“Emptiness,” “fading,” “dissolution”: the titles of your pieces often evoke a poetics of erosion and decay. How is your current work in line or in opposition with this minimalistic imagery?

First of all, I have to mention that I never start out with a theme or a specific topic when I begin a project. In the studio, I’m mostly focused on the impulses that arise; on what is happening within the bodies.

A year ago, the brief return to rehearsals was a moment of great bliss and elation. We were extremely grateful to be finally back together. To preserve the essence of this encounter, and because we couldn’t be in contact with one another once again, we have begun exploring other forms of connection and resonance. The idea was to inhabit the distance between us in new ways. We even dabbled in telepathy. We were truly looking for a form of spiritual elevation, hoping to interact with the invisible.

This quest occurred out of necessity, in spite of us. And until quite recently, I was convinced that we would continue along this path, with this minimalistic state of mind, aiming to seize the mysteries of existence.

But along the way, my state of mind shifted and I was once again struck by the violence of the world. And so, other needs arose… including the need to play death metal at full volume and to bask in it.


How do you go from a desire for contemplation and spiritual elevation to the dense and aggressive screams of death metal?

The thing is, we became caught up in this meditative and contemplative choreographic abstraction. And also, in this aesthetic of care that is a sign of the times. Let me clarify. It was important to me that this choreographic approach involve a purification and economy of movement.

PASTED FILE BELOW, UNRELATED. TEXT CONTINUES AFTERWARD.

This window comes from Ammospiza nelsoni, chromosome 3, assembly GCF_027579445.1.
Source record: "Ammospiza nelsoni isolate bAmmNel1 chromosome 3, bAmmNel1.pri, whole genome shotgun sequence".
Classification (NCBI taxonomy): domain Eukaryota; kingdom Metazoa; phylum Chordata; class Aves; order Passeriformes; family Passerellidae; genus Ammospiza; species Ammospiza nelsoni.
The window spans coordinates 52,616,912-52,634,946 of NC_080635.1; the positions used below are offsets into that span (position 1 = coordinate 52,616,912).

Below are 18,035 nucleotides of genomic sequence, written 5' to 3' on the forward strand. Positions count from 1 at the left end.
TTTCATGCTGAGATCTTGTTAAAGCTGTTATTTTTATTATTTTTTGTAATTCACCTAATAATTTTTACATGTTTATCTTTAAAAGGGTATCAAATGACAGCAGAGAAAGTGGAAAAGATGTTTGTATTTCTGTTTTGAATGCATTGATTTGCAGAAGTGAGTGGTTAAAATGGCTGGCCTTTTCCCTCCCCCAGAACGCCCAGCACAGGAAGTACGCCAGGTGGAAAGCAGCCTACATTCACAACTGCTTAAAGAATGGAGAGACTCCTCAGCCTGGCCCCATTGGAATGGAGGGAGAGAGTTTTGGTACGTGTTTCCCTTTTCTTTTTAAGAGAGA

Therefore, I developed a complex graphic score based on very simple, quasi-mechanical gestures. At one point, the dancers gather in the middle to form what we call the turntable. It is a collective kaleidoscopic figure wherein they revolve together in a continuing and systematic way.

At first, I hadn’t realized just how difficult this seemingly innocuous score was. But it is actually a great physical and mental challenge (especially a mnemonic one). There is also a form of injustice that develops among the performers. Those who are farthest from the centre have to make twice as much effort to maintain the collective unity. At one point, they look like race horses: they’ll do anything to succeed. There is a tension between the exhilarating contraption they find themselves in and the rather violent challenge to their body, which has to keep striving to conform in order to uphold their cohesion. Of course, there is something absurd in all this. They are stuck in the machine all the while being the machine itself. A simple game quickly becomes a mandatory one. So, when I arrived with death metal during rehearsal, we all felt a great relief. A cathartic ecstasy.


This sounds like an attempt to get rid of a form of pressure, an accumulated tension in the bodies. What exactly is Les jolies choses reacting to?

Most likely to make-believe. To the tension between the collective ideals onto which we project ourselves and the current reality of the art world. The piece is probably a reaction to the utopia of harmonious coexistence and the difficulty to achieve this impossible goal.

When I think of this friction, the society of the spectacle hits me like a ton of bricks. I am also reacting to myself. To the efforts I need to expend in order to preserve my artistic identity and my own ideals. I feel myself reacting strongly to the way the system moulds us to be appealing, to the idea of seduction and to the expectations towards spectacle.

I feel the need to avoid a form of complacency by cutting the threads, at the risk of becoming unappealing. There is a fruitful rage fuelling the piece, a moment of almost adolescent rebellion—the expression of a desire to reclaim our creative autonomy and freedom.


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